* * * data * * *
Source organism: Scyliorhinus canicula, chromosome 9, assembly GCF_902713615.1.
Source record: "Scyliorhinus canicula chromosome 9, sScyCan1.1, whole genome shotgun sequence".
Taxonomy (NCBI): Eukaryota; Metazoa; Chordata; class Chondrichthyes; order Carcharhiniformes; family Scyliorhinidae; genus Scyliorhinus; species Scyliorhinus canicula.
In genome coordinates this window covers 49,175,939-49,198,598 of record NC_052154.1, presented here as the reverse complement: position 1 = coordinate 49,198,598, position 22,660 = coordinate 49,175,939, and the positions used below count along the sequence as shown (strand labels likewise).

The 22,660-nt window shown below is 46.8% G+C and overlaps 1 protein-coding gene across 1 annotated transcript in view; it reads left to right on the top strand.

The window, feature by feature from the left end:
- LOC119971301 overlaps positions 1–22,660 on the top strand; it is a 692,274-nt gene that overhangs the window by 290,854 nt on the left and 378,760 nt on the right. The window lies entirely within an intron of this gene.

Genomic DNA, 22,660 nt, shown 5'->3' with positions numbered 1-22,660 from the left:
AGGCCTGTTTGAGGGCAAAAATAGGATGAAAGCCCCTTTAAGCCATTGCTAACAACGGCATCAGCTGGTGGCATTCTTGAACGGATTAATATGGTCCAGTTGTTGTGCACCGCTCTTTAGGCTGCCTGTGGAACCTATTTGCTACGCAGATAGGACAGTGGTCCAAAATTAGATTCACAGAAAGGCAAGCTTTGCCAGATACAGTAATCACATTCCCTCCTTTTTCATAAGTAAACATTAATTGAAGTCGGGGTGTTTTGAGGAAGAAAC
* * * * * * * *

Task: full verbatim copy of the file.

Source organism: Scyliorhinus canicula, chromosome 9, assembly GCF_902713615.1.
Source record: "Scyliorhinus canicula chromosome 9, sScyCan1.1, whole genome shotgun sequence".
Taxonomy (NCBI): Eukaryota; Metazoa; Chordata; class Chondrichthyes; order Carcharhiniformes; family Scyliorhinidae; genus Scyliorhinus; species Scyliorhinus canicula.
In genome coordinates this window covers 49,175,939-49,198,598 of record NC_052154.1, presented here as the reverse complement: position 1 = coordinate 49,198,598, position 22,660 = coordinate 49,175,939, and the positions used below count along the sequence as shown (strand labels likewise).

The 22,660-nt window shown below is 46.8% G+C and overlaps 1 protein-coding gene across 1 annotated transcript in view; it reads left to right on the top strand.

The window, feature by feature from the left end:
- LOC119971301 overlaps positions 1–22,660 on the top strand; it is a 692,274-nt gene that overhangs the window by 290,854 nt on the left and 378,760 nt on the right. The window lies entirely within an intron of this gene.

Genomic DNA, 22,660 nt, shown 5'->3' with positions numbered 1-22,660 from the left:
AGGCCTGTTTGAGGGCAAAAATAGGATGAAAGCCCCTTTAAGCCATTGCTAACAACGGCATCAGCTGGTGGCATTCTTGAACGGATTAATATGGTCCAGTTGTTGTGCACCGCTCTTTAGGCTGCCTGTGGAACCTATTTGCTACGCAGATAGGACAGTGGTCCAAAATTAGATTCACAGAAAGGCAAGCTTTGCCAGATACAGTAATCACATTCCCTCCTTTTTCATAAGTAAACATTAATTGAAGTCGGGGTGTTTTGAGGAAGAAAC